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Thread: Time dilation

  1. #1 Time dilation 
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    All right, so these last days I've been reading a little about relativistic speeds and time dilation online. Most of it makes sense to me, but there's just a little thing that I've been unable to wrap my head around. When you travel at near light speed time slows down, so when you return to Earth you may have been gone for a year but two years have passed on Earth. This I've understood, but now let's imagine a spaceship travelling from Earth to the nearest star 4.37 lightyears away. Travelling at 90 percent the speed of light this journey would take 4.86 years. Due to time slowing down to the people in the spaceship, time moves roughly 2.3 times faster outside the spaceship (used some online calculator for this, don't know if it's true), so for them the journey takes 11.17 years, is this right?

    If it is, then what speed is the spaceship really travelling at? For the people on the spaceship the speed is 90 percent the speed of light, but for someone outside how can it travel anywhere near that speed when it takes more than twice the time to reach the destination? I'm sure I've critically misunderstood something somewhere, but can someone please try and tell me what?

    Also, try and keep it simple. I'm not stupid but I'm no scientist either, big equations scare me


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  3. #2  
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    Speed is measured relative to some standard, but not necessarily the standard of the frame of reference in which the objects or persons in question are at rest.

    If one was driving and used as a standard the frame of reference that one associates with the driver, then the car would be going at a speed of 0. But that's hardly useful to drivers, so drivers tend to use a speedometer that uses the reference frame in which the road is at rest.

    In the case of the spaceship, they can use all kinds of frames of reference. They can calculate their speed using the reference frame of the planet they left if they wish. If they use their own reference frame (so to speak), then they will be moving at a speed of 0, but everything else will be moving. They will also notice that the distance between the place they left and the place where they plan to stop has shortened dramatically.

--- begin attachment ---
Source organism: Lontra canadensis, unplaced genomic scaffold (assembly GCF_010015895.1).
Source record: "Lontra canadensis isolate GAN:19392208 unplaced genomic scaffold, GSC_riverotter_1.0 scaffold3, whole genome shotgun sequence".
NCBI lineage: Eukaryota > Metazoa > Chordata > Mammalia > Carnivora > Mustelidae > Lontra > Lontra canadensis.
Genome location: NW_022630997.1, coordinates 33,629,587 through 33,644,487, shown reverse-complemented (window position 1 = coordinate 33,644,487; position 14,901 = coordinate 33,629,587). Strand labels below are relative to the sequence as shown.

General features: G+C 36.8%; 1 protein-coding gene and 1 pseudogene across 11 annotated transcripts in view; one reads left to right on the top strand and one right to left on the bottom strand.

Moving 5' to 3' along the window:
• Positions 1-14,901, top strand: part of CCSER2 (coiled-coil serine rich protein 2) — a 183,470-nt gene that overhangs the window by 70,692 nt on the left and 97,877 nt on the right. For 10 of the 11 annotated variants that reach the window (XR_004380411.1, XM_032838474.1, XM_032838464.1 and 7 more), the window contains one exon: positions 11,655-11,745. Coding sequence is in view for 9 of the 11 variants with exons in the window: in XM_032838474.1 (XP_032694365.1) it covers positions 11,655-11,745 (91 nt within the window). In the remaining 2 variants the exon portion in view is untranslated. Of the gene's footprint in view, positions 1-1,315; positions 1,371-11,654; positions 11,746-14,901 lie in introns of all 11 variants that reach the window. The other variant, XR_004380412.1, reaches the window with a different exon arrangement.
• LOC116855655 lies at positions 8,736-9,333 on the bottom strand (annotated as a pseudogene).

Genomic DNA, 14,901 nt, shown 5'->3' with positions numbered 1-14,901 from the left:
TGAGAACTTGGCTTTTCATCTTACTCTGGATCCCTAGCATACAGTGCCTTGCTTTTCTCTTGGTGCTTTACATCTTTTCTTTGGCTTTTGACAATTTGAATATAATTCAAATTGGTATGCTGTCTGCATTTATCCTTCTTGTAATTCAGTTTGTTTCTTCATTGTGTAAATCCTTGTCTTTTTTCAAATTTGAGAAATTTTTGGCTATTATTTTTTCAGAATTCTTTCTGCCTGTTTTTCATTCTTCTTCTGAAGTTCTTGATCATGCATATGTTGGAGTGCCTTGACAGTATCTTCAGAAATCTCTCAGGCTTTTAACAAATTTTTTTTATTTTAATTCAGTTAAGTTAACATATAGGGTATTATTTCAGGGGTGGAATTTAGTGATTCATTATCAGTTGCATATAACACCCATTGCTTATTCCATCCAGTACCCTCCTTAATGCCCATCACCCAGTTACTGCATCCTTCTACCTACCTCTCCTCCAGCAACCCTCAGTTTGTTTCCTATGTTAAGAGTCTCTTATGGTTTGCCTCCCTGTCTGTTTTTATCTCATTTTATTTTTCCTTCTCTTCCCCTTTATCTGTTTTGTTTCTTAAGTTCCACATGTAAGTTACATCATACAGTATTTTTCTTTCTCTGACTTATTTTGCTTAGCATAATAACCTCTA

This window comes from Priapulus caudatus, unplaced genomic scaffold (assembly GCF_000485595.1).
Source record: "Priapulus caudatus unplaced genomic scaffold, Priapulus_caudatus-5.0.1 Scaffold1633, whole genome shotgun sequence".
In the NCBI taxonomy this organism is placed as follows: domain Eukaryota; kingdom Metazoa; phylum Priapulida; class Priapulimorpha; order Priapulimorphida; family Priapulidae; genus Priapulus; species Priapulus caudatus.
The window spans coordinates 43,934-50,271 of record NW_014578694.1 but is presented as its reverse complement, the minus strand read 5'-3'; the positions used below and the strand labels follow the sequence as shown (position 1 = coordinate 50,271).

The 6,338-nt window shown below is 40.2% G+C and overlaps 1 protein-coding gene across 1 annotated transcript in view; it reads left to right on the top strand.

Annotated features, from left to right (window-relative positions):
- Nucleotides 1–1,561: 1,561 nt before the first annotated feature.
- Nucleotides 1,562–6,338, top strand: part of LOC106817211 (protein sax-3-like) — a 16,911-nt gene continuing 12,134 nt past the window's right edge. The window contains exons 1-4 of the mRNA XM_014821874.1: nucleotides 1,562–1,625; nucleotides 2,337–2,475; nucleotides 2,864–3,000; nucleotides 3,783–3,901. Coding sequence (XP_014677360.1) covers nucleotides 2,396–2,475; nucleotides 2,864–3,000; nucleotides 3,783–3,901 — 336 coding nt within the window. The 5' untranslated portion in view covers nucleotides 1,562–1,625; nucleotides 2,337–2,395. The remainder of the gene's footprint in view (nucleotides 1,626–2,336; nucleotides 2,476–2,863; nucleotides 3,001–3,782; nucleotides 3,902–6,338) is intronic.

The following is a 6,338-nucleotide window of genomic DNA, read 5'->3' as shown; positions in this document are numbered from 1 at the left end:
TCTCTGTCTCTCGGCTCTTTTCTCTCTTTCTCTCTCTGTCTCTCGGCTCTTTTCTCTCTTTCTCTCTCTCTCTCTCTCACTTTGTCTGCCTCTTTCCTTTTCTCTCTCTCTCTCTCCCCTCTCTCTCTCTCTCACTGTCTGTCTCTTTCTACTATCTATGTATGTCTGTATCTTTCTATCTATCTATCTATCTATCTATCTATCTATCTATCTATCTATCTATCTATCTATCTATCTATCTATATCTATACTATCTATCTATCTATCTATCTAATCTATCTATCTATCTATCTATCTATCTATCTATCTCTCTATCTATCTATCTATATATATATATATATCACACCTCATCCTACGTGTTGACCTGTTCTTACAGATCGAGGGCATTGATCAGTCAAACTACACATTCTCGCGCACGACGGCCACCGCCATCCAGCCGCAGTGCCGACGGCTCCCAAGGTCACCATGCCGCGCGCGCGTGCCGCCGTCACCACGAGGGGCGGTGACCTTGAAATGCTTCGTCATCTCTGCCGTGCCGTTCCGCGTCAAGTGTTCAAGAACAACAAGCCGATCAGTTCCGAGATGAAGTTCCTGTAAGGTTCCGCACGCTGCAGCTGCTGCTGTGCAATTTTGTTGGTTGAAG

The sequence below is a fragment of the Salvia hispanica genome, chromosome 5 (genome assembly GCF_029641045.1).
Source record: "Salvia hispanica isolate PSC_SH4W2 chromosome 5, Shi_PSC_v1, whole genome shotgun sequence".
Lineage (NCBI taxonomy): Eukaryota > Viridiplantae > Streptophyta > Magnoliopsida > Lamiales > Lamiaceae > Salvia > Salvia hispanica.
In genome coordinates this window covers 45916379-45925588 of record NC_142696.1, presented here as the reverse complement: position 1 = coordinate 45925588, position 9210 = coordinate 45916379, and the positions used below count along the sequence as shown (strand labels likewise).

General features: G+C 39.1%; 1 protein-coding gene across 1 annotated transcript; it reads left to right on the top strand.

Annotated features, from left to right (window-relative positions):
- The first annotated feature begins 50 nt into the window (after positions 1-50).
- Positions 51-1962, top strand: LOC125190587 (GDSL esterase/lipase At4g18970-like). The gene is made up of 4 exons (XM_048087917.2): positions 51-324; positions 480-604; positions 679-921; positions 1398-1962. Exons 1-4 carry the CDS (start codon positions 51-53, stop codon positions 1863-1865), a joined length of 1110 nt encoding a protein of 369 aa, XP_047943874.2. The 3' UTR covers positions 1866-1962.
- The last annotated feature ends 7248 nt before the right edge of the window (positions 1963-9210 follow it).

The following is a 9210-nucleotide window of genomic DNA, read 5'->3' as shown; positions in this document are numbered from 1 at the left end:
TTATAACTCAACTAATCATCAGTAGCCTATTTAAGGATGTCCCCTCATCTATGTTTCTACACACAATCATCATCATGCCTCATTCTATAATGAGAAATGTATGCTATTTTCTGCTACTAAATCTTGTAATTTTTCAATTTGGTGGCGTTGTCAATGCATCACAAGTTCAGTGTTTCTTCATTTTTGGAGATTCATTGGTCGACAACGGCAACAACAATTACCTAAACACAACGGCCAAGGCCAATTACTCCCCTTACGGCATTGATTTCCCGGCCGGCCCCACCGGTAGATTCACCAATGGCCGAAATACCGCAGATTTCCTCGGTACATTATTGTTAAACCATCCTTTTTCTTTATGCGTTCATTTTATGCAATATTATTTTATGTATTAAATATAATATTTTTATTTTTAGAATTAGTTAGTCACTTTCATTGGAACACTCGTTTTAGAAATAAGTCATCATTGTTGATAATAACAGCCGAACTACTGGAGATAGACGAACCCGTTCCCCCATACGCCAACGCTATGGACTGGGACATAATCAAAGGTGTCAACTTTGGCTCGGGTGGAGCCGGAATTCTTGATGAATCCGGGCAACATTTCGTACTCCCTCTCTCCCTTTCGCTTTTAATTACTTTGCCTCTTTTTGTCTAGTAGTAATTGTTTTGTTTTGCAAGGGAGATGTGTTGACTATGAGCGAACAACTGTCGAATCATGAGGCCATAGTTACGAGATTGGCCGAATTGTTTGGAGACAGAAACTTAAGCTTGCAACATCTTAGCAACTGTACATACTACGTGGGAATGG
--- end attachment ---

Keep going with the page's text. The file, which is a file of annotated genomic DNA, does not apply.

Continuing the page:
Special relativity uses three things to compensate for the fact that the speed of light is the same in all reference frames: time dilation, spacial contraction, and different simultaneity for different frames of reference. All of these work together in order to ensure that all frames of reference agree on what events happen, even though they disagree on when and where those events happen.


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  4. #3  
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    Quote Originally Posted by Ladez View Post
    All right, so these last days I've been reading a little about relativistic speeds and time dilation online. Most of it makes sense to me, but there's just a little thing that I've been unable to wrap my head around. When you travel at near light speed time slows down, so when you return to Earth you may have been gone for a year but two years have passed on Earth. This I've understood, but now let's imagine a spaceship travelling from Earth to the nearest star 4.37 lightyears away. Travelling at 90 percent the speed of light this journey would take 4.86 years. Due to time slowing down to the people in the spaceship, time moves roughly 2.3 times faster outside the spaceship (used some online calculator for this, don't know if it's true), so for them the journey takes 11.17 years, is this right?
    A little confusion here. Traveling at 0.9c it would take 4.86 years Earth time for the ship to reach the star. This works out to 2.12 years ship time.

    If it is, then what speed is the spaceship really travelling at? For the people on the spaceship the speed is 90 percent the speed of light, but for someone outside how can it travel anywhere near that speed when it takes more than twice the time to reach the destination? I'm sure I've critically misunderstood something somewhere, but can someone please try and tell me what?

    Also, try and keep it simple. I'm not stupid but I'm no scientist either, big equations scare me
    Both the Earth and ship will agree that the relative speed between them is 0.9c. However, the occupants of the ship will not measure the distance between the star and Earth as being 4.37 light years, but due to the length contraction noted in the previous post, measure it as 1.9 light years. (and it takes 2.12 years to travel 1.9 light years at 0.9c).
    "Men are apt to mistake the strength of their feelings for the strength of their argument.
    The heated mind resents the chill touch & relentless scrutiny of logic"-W.E. Gladstone


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  5. #4  
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    I see, I just hadn't discovered that there was such a thing as length contraction too

    Thank you for the answers.
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  6. #5  
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    Length contraction indeed. And also, the whole idea of relativistic speed is that there is no such thing as an absolute viewpoint. Measurements are inescapably limited by their reference frame.
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  7. #6  
    Moderator Moderator Dishmaster's Avatar
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    I have moved the heated discussion to:
    Kenhughes' imagination of SR

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